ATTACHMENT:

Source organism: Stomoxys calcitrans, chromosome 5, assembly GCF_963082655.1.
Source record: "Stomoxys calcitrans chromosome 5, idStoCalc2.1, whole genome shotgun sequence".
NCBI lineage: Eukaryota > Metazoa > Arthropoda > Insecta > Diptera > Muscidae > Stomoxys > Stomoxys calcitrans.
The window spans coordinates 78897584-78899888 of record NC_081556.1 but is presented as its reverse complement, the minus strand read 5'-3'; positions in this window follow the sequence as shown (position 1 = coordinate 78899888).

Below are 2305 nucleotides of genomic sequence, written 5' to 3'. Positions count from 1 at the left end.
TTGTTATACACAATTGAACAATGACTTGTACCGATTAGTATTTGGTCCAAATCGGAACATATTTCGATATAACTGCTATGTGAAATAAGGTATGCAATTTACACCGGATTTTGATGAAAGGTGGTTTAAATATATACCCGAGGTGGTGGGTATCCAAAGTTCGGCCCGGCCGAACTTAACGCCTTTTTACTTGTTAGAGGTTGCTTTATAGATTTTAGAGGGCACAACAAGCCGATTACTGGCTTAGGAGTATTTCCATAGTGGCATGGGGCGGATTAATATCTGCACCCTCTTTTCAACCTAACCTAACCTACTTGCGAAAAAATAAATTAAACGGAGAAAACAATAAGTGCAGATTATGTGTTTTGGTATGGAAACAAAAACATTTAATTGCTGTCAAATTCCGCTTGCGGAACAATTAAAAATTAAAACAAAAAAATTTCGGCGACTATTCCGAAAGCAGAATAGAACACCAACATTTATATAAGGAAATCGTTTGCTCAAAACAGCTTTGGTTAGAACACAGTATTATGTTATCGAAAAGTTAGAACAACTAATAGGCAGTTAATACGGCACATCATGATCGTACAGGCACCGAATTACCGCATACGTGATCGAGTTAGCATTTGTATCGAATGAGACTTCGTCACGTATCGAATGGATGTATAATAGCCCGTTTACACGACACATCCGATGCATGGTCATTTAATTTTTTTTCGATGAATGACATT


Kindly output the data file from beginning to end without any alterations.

Source organism: Stomoxys calcitrans, chromosome 5, assembly GCF_963082655.1.
Source record: "Stomoxys calcitrans chromosome 5, idStoCalc2.1, whole genome shotgun sequence".
NCBI lineage: Eukaryota > Metazoa > Arthropoda > Insecta > Diptera > Muscidae > Stomoxys > Stomoxys calcitrans.
The window spans coordinates 78897584-78899888 of record NC_081556.1 but is presented as its reverse complement, the minus strand read 5'-3'; positions in this window follow the sequence as shown (position 1 = coordinate 78899888).

Below are 2305 nucleotides of genomic sequence, written 5' to 3'. Positions count from 1 at the left end.
TTGTTATACACAATTGAACAATGACTTGTACCGATTAGTATTTGGTCCAAATCGGAACATATTTCGATATAACTGCTATGTGAAATAAGGTATGCAATTTACACCGGATTTTGATGAAAGGTGGTTTAAATATATACCCGAGGTGGTGGGTATCCAAAGTTCGGCCCGGCCGAACTTAACGCCTTTTTACTTGTTAGAGGTTGCTTTATAGATTTTAGAGGGCACAACAAGCCGATTACTGGCTTAGGAGTATTTCCATAGTGGCATGGGGCGGATTAATATCTGCACCCTCTTTTCAACCTAACCTAACCTACTTGCGAAAAAATAAATTAAACGGAGAAAACAATAAGTGCAGATTATGTGTTTTGGTATGGAAACAAAAACATTTAATTGCTGTCAAATTCCGCTTGCGGAACAATTAAAAATTAAAACAAAAAAATTTCGGCGACTATTCCGAAAGCAGAATAGAACACCAACATTTATATAAGGAAATCGTTTGCTCAAAACAGCTTTGGTTAGAACACAGTATTATGTTATCGAAAAGTTAGAACAACTAATAGGCAGTTAATACGGCACATCATGATCGTACAGGCACCGAATTACCGCATACGTGATCGAGTTAGCATTTGTATCGAATGAGACTTCGTCACGTATCGAATGGATGTATAATAGCCCGTTTACACGACACATCCGATGCATGGTCATTTAATTTTTTTTCGATGAATGACATT